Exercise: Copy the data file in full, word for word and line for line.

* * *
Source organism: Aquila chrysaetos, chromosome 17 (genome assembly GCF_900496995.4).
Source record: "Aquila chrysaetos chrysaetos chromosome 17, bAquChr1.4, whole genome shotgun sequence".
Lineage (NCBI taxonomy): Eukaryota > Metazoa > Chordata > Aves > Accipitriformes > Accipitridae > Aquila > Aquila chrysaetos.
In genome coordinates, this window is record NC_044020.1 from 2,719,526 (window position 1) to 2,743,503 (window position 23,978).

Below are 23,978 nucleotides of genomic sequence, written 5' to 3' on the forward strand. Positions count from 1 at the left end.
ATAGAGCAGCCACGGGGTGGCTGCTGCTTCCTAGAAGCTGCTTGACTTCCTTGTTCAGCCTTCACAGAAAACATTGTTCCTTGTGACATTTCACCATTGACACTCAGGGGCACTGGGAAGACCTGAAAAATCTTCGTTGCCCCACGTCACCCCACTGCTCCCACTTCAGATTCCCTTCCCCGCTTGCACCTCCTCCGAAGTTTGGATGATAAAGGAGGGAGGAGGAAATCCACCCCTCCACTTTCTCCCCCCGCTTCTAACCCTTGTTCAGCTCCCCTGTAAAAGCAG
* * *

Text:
Source organism: Aquila chrysaetos, chromosome 17 (genome assembly GCF_900496995.4).
Source record: "Aquila chrysaetos chrysaetos chromosome 17, bAquChr1.4, whole genome shotgun sequence".
Lineage (NCBI taxonomy): Eukaryota > Metazoa > Chordata > Aves > Accipitriformes > Accipitridae > Aquila > Aquila chrysaetos.
In genome coordinates, this window is record NC_044020.1 from 2,719,526 (window position 1) to 2,743,503 (window position 23,978).

Below are 23,978 nucleotides of genomic sequence, written 5' to 3' on the forward strand. Positions count from 1 at the left end.
ATAGAGCAGCCACGGGGTGGCTGCTGCTTCCTAGAAGCTGCTTGACTTCCTTGTTCAGCCTTCACAGAAAACATTGTTCCTTGTGACATTTCACCATTGACACTCAGGGGCACTGGGAAGACCTGAAAAATCTTCGTTGCCCCACGTCACCCCACTGCTCCCACTTCAGATTCCCTTCCCCGCTTGCACCTCCTCCGAAGTTTGGATGATAAAGGAGGGAGGAGGAAATCCACCCCTCCACTTTCTCCCCCCGCTTCTAACCCTTGTTCAGCTCCCCTGTAAAAGCAG